The Deformation of an Erythrocyte Under the Radiation Pressure by Optical Stretch

[+] Author and Article Information
Yong-Ping Liu, Alvin C. K. Lai

School of Mechanical and Aerospace Engineering, Nanyang Technological University, 50 Nanyang Avenue, Singapore 639798, Singapore

Chuan Li

School of Mechanical and Aerospace Engineering, Nanyang Technological University, 50 Nanyang Avenue, Singapore 639798, Singaporemcli@ntu.edu.sg

Kuo-Kang Liu

Institute of Science and Technology in Medicine, School of Medicine, Keele University, Thornburrow Drive, Hartshill, Stoke-on-Trent ST4 7QB, UK

J Biomech Eng 128(6), 830-836 (Apr 22, 2006) (7 pages) doi:10.1115/1.2354204 History: Received October 17, 2005; Revised April 22, 2006

In this paper, the mechanical properties of erythrocytes were studied numerically based upon the mechanical model originally developed by Pamplona and Calladine (ASME J. Biomech. Eng., 115, p. 149, 1993) for liposomes. The case under study is the erythrocyte stretched by a pair of laser beams in opposite directions within buffer solutions. The study aims to elucidate the effect of radiation pressure from the optical laser because up to now little is known about its influence on the cell deformation. Following an earlier study by Guck (Phys. Rev. Lett., 84, p. 5451, 2000; Biophys. J., 81, p. 767, 2001), the empirical results of the radiation pressure were introduced and imposed on the cell surface to simulate the real experimental situation. In addition, an algorithm is specially designed to implement the simulation. For better understanding of the radiation pressure on the cell deformation, a large number of simulations were conducted for different properties of cell membrane. Results are first discussed parametrically and then evaluated by comparing with the experimental data reported by Guck An optimization approach through minimizing the errors between experimental and numerical data is used to determine the optimal values of membrane properties. The results showed that an average shear stiffness around 4.611×106Nm1, when the nondimensional ratio of shear modulus to bending modulus ranges from 10 to 300. These values are in a good agreement with those reported in literature.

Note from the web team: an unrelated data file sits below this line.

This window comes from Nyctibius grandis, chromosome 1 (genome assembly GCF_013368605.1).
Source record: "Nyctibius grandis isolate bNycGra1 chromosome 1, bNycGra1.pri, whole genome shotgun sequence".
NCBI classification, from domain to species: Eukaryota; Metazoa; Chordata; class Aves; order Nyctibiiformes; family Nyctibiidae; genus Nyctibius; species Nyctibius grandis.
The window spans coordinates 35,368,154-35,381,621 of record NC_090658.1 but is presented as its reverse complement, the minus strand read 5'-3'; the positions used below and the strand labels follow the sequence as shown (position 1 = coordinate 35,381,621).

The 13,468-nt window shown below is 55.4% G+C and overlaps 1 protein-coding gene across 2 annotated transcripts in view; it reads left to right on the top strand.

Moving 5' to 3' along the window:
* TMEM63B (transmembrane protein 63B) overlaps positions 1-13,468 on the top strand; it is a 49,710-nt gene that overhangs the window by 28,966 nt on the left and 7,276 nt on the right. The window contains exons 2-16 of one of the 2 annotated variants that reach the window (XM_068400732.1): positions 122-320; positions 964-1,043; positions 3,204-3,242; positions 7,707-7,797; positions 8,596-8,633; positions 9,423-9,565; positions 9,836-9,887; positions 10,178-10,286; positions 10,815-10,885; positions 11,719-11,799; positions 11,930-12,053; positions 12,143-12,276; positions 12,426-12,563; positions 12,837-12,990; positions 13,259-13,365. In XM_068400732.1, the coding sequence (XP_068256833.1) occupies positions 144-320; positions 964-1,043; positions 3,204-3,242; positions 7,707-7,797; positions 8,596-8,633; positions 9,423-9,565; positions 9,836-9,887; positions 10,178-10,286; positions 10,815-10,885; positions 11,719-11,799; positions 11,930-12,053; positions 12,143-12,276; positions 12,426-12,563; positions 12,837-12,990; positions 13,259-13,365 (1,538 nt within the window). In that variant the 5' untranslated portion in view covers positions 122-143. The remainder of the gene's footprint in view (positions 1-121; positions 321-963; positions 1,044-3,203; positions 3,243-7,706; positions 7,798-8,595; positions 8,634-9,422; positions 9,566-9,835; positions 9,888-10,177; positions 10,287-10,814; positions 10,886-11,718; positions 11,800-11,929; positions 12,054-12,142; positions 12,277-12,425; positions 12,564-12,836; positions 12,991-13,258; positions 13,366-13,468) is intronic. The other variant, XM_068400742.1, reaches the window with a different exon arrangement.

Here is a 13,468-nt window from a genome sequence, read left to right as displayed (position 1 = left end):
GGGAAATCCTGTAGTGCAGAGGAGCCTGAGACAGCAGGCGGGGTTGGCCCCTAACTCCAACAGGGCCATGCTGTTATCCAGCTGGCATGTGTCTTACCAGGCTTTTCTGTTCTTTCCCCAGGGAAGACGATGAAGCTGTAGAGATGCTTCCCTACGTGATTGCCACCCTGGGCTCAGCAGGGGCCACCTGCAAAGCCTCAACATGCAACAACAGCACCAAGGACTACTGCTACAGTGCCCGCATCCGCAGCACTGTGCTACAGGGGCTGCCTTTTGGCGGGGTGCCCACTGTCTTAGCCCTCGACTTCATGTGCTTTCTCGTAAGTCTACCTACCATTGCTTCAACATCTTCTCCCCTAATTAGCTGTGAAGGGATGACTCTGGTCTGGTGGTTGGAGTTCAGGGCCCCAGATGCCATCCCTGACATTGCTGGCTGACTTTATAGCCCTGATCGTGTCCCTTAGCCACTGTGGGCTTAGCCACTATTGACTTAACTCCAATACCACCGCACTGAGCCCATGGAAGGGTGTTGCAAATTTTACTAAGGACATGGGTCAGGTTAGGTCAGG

Copyright © 2006 by American Society of Mechanical Engineers
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Figure 1

Schematic representation of a spherical cell trapped by a pair of laser beams aligned in opposite directions

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Figure 2

The geometry and coordinate system of a spherical cell membrane: (a) the undeformed spherical membrane with diameter a and (b) the deformed membrane in dimensionless coordinates (R*, Z*) where R*=R∕a, Z*=Z∕a, S*=S∕a, and Z* is the axis of symmetry

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Figure 3

The flowchart of numerical procedures

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Figure 4

The profile of a spherical cell membrane after stretched by a pair of laser beams along the Z*-axis at R*=0 (σ0* is the magnitude of dimensionless stretching force)

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Figure 5

Comparison of the deformation for a spherical cell with C=1.0 and 5.0

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Figure 6

The transverse and longitudinal strains as function of the stretching forces for different membrane stiffness

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Figure 7

The critical pressure loading for different membrane stiffness

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Figure 8

The Taylor deformation parameter (D12=(z(0)−r(π∕2))∕(z(0)+r(π∕2))) as a function of the stretching force. Data are adapted from the experimental results in Refs. 9-10.

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Figure 9

The contour of errors as a function of C and bending stiffness B. Corresponding shear stiffness G is shown in the top figure.




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